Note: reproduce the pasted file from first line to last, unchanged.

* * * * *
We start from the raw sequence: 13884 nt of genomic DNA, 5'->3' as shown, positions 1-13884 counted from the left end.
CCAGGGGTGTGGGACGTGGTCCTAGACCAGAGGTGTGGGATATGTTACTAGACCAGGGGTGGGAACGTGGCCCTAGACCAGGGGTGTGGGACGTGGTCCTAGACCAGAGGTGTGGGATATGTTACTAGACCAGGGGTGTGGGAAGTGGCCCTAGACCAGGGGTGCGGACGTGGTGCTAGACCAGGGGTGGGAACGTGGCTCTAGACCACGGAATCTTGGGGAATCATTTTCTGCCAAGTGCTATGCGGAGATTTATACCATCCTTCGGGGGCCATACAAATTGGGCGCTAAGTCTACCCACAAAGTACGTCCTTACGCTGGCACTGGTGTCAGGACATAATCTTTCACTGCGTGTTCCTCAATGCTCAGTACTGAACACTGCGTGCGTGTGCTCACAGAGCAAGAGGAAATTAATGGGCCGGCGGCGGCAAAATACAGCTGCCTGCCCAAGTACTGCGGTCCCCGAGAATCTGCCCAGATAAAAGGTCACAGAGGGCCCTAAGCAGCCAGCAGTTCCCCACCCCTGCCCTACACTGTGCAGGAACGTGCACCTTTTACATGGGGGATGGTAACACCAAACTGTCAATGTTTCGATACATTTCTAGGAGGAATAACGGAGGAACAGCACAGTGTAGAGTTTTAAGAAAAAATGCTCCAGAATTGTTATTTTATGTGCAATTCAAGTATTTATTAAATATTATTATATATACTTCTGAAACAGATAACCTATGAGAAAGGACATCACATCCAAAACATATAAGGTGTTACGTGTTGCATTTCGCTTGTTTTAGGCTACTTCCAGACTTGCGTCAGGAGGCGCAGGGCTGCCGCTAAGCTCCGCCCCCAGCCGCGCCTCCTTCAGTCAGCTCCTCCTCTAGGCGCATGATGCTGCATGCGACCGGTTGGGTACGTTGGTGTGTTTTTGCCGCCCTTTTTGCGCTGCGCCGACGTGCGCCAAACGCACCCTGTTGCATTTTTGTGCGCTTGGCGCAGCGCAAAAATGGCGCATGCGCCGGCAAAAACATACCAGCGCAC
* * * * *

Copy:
We start from the raw sequence: 13884 nt of genomic DNA, 5'->3' as shown, positions 1-13884 counted from the left end.
CCAGGGGTGTGGGACGTGGTCCTAGACCAGAGGTGTGGGATATGTTACTAGACCAGGGGTGGGAACGTGGCCCTAGACCAGGGGTGTGGGACGTGGTCCTAGACCAGAGGTGTGGGATATGTTACTAGACCAGGGGTGTGGGAAGTGGCCCTAGACCAGGGGTGCGGACGTGGTGCTAGACCAGGGGTGGGAACGTGGCTCTAGACCACGGAATCTTGGGGAATCATTTTCTGCCAAGTGCTATGCGGAGATTTATACCATCCTTCGGGGGCCATACAAATTGGGCGCTAAGTCTACCCACAAAGTACGTCCTTACGCTGGCACTGGTGTCAGGACATAATCTTTCACTGCGTGTTCCTCAATGCTCAGTACTGAACACTGCGTGCGTGTGCTCACAGAGCAAGAGGAAATTAATGGGCCGGCGGCGGCAAAATACAGCTGCCTGCCCAAGTACTGCGGTCCCCGAGAATCTGCCCAGATAAAAGGTCACAGAGGGCCCTAAGCAGCCAGCAGTTCCCCACCCCTGCCCTACACTGTGCAGGAACGTGCACCTTTTACATGGGGGATGGTAACACCAAACTGTCAATGTTTCGATACATTTCTAGGAGGAATAACGGAGGAACAGCACAGTGTAGAGTTTTAAGAAAAAATGCTCCAGAATTGTTATTTTATGTGCAATTCAAGTATTTATTAAATATTATTATATATACTTCTGAAACAGATAACCTATGAGAAAGGACATCACATCCAAAACATATAAGGTGTTACGTGTTGCATTTCGCTTGTTTTAGGCTACTTCCAGACTTGCGTCAGGAGGCGCAGGGCTGCCGCTAAGCTCCGCCCCCAGCCGCGCCTCCTTCAGTCAGCTCCTCCTCTAGGCGCATGATGCTGCATGCGACCGGTTGGGTACGTTGGTGTGTTTTTGCCGCCCTTTTTGCGCTGCGCCGACGTGCGCCAAACGCACCCTGTTGCATTTTTGTGCGCTTGGCGCAGCGCAAAAATGGCGCATGCGCCGGCAAAAACATACCAGCGCAC